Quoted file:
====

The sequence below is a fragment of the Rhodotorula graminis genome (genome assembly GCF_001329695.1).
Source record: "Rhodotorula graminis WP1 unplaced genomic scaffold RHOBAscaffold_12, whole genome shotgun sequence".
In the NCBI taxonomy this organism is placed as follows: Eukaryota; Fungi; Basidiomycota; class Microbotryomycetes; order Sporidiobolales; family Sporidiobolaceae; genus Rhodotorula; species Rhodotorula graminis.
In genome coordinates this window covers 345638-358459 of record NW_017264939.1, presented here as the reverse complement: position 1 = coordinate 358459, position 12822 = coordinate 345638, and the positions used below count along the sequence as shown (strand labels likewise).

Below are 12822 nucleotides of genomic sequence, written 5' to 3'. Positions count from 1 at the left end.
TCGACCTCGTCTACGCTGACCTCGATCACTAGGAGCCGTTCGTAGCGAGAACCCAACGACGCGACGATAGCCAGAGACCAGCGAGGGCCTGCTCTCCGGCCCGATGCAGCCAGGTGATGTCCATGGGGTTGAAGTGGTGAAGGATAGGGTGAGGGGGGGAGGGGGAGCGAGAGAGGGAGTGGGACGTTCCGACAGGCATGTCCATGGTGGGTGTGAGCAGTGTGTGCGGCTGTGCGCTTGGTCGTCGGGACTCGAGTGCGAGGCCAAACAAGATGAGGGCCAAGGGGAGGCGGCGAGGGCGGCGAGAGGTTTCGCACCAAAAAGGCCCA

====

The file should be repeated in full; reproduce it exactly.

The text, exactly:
The sequence below is a fragment of the Rhodotorula graminis genome (genome assembly GCF_001329695.1).
Source record: "Rhodotorula graminis WP1 unplaced genomic scaffold RHOBAscaffold_12, whole genome shotgun sequence".
In the NCBI taxonomy this organism is placed as follows: Eukaryota; Fungi; Basidiomycota; class Microbotryomycetes; order Sporidiobolales; family Sporidiobolaceae; genus Rhodotorula; species Rhodotorula graminis.
In genome coordinates this window covers 345638-358459 of record NW_017264939.1, presented here as the reverse complement: position 1 = coordinate 358459, position 12822 = coordinate 345638, and the positions used below count along the sequence as shown (strand labels likewise).

Below are 12822 nucleotides of genomic sequence, written 5' to 3'. Positions count from 1 at the left end.
TCGACCTCGTCTACGCTGACCTCGATCACTAGGAGCCGTTCGTAGCGAGAACCCAACGACGCGACGATAGCCAGAGACCAGCGAGGGCCTGCTCTCCGGCCCGATGCAGCCAGGTGATGTCCATGGGGTTGAAGTGGTGAAGGATAGGGTGAGGGGGGGAGGGGGAGCGAGAGAGGGAGTGGGACGTTCCGACAGGCATGTCCATGGTGGGTGTGAGCAGTGTGTGCGGCTGTGCGCTTGGTCGTCGGGACTCGAGTGCGAGGCCAAACAAGATGAGGGCCAAGGGGAGGCGGCGAGGGCGGCGAGAGGTTTCGCACCAAAAAGGCCCA